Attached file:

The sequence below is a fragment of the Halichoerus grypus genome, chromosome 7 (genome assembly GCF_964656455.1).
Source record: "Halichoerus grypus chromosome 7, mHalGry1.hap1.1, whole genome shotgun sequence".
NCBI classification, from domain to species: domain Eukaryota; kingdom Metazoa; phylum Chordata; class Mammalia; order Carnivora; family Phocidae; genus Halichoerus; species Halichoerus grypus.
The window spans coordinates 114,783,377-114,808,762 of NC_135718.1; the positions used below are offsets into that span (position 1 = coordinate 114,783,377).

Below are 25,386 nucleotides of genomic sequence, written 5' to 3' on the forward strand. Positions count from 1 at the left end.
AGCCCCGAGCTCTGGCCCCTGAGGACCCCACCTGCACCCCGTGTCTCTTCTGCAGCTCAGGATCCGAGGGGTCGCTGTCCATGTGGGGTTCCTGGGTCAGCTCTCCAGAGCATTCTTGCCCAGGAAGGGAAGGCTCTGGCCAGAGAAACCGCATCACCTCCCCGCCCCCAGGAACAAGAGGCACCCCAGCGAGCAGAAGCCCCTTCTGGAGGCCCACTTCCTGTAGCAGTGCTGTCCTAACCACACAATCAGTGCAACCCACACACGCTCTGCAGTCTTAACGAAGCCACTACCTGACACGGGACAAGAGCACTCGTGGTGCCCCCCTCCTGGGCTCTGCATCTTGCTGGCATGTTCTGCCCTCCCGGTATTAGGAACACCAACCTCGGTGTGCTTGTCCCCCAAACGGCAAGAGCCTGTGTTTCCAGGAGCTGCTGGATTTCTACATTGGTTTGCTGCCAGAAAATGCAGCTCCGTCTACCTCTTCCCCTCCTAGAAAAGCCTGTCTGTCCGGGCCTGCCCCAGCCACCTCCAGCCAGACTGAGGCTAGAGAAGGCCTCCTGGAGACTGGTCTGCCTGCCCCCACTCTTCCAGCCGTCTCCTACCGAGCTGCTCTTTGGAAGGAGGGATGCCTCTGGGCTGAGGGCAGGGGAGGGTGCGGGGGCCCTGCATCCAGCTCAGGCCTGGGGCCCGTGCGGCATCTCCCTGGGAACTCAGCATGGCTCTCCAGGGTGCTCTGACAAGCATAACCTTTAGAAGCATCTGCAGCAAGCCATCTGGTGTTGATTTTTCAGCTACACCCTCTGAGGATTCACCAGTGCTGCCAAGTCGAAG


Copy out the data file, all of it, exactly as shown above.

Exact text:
The sequence below is a fragment of the Halichoerus grypus genome, chromosome 7 (genome assembly GCF_964656455.1).
Source record: "Halichoerus grypus chromosome 7, mHalGry1.hap1.1, whole genome shotgun sequence".
NCBI classification, from domain to species: domain Eukaryota; kingdom Metazoa; phylum Chordata; class Mammalia; order Carnivora; family Phocidae; genus Halichoerus; species Halichoerus grypus.
The window spans coordinates 114,783,377-114,808,762 of NC_135718.1; the positions used below are offsets into that span (position 1 = coordinate 114,783,377).

Below are 25,386 nucleotides of genomic sequence, written 5' to 3' on the forward strand. Positions count from 1 at the left end.
AGCCCCGAGCTCTGGCCCCTGAGGACCCCACCTGCACCCCGTGTCTCTTCTGCAGCTCAGGATCCGAGGGGTCGCTGTCCATGTGGGGTTCCTGGGTCAGCTCTCCAGAGCATTCTTGCCCAGGAAGGGAAGGCTCTGGCCAGAGAAACCGCATCACCTCCCCGCCCCCAGGAACAAGAGGCACCCCAGCGAGCAGAAGCCCCTTCTGGAGGCCCACTTCCTGTAGCAGTGCTGTCCTAACCACACAATCAGTGCAACCCACACACGCTCTGCAGTCTTAACGAAGCCACTACCTGACACGGGACAAGAGCACTCGTGGTGCCCCCCTCCTGGGCTCTGCATCTTGCTGGCATGTTCTGCCCTCCCGGTATTAGGAACACCAACCTCGGTGTGCTTGTCCCCCAAACGGCAAGAGCCTGTGTTTCCAGGAGCTGCTGGATTTCTACATTGGTTTGCTGCCAGAAAATGCAGCTCCGTCTACCTCTTCCCCTCCTAGAAAAGCCTGTCTGTCCGGGCCTGCCCCAGCCACCTCCAGCCAGACTGAGGCTAGAGAAGGCCTCCTGGAGACTGGTCTGCCTGCCCCCACTCTTCCAGCCGTCTCCTACCGAGCTGCTCTTTGGAAGGAGGGATGCCTCTGGGCTGAGGGCAGGGGAGGGTGCGGGGGCCCTGCATCCAGCTCAGGCCTGGGGCCCGTGCGGCATCTCCCTGGGAACTCAGCATGGCTCTCCAGGGTGCTCTGACAAGCATAACCTTTAGAAGCATCTGCAGCAAGCCATCTGGTGTTGATTTTTCAGCTACACCCTCTGAGGATTCACCAGTGCTGCCAAGTCGAAG